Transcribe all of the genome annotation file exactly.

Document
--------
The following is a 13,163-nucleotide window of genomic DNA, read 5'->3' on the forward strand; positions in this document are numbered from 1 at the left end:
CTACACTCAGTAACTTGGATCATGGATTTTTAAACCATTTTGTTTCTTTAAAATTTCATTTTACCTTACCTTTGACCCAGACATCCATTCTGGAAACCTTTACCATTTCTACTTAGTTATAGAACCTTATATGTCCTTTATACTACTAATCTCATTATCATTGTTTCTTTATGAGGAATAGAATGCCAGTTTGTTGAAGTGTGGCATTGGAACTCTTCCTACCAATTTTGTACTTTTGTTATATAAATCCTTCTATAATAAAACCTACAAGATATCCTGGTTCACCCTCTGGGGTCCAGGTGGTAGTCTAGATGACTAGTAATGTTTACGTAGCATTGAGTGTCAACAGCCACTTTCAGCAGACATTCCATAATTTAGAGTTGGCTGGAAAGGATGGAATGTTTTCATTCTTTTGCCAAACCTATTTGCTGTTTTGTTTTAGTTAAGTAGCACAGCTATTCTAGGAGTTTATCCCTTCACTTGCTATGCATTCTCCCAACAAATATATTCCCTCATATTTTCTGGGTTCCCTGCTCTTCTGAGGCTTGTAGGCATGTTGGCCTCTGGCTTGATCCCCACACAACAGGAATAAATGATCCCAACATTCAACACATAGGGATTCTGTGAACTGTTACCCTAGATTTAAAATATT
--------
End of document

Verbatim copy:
The following is a 13,163-nucleotide window of genomic DNA, read 5'->3' on the forward strand; positions in this document are numbered from 1 at the left end:
CTACACTCAGTAACTTGGATCATGGATTTTTAAACCATTTTGTTTCTTTAAAATTTCATTTTACCTTACCTTTGACCCAGACATCCATTCTGGAAACCTTTACCATTTCTACTTAGTTATAGAACCTTATATGTCCTTTATACTACTAATCTCATTATCATTGTTTCTTTATGAGGAATAGAATGCCAGTTTGTTGAAGTGTGGCATTGGAACTCTTCCTACCAATTTTGTACTTTTGTTATATAAATCCTTCTATAATAAAACCTACAAGATATCCTGGTTCACCCTCTGGGGTCCAGGTGGTAGTCTAGATGACTAGTAATGTTTACGTAGCATTGAGTGTCAACAGCCACTTTCAGCAGACATTCCATAATTTAGAGTTGGCTGGAAAGGATGGAATGTTTTCATTCTTTTGCCAAACCTATTTGCTGTTTTGTTTTAGTTAAGTAGCACAGCTATTCTAGGAGTTTATCCCTTCACTTGCTATGCATTCTCCCAACAAATATATTCCCTCATATTTTCTGGGTTCCCTGCTCTTCTGAGGCTTGTAGGCATGTTGGCCTCTGGCTTGATCCCCACACAACAGGAATAAATGATCCCAACATTCAACACATAGGGATTCTGTGAACTGTTACCCTAGATTTAAAATATT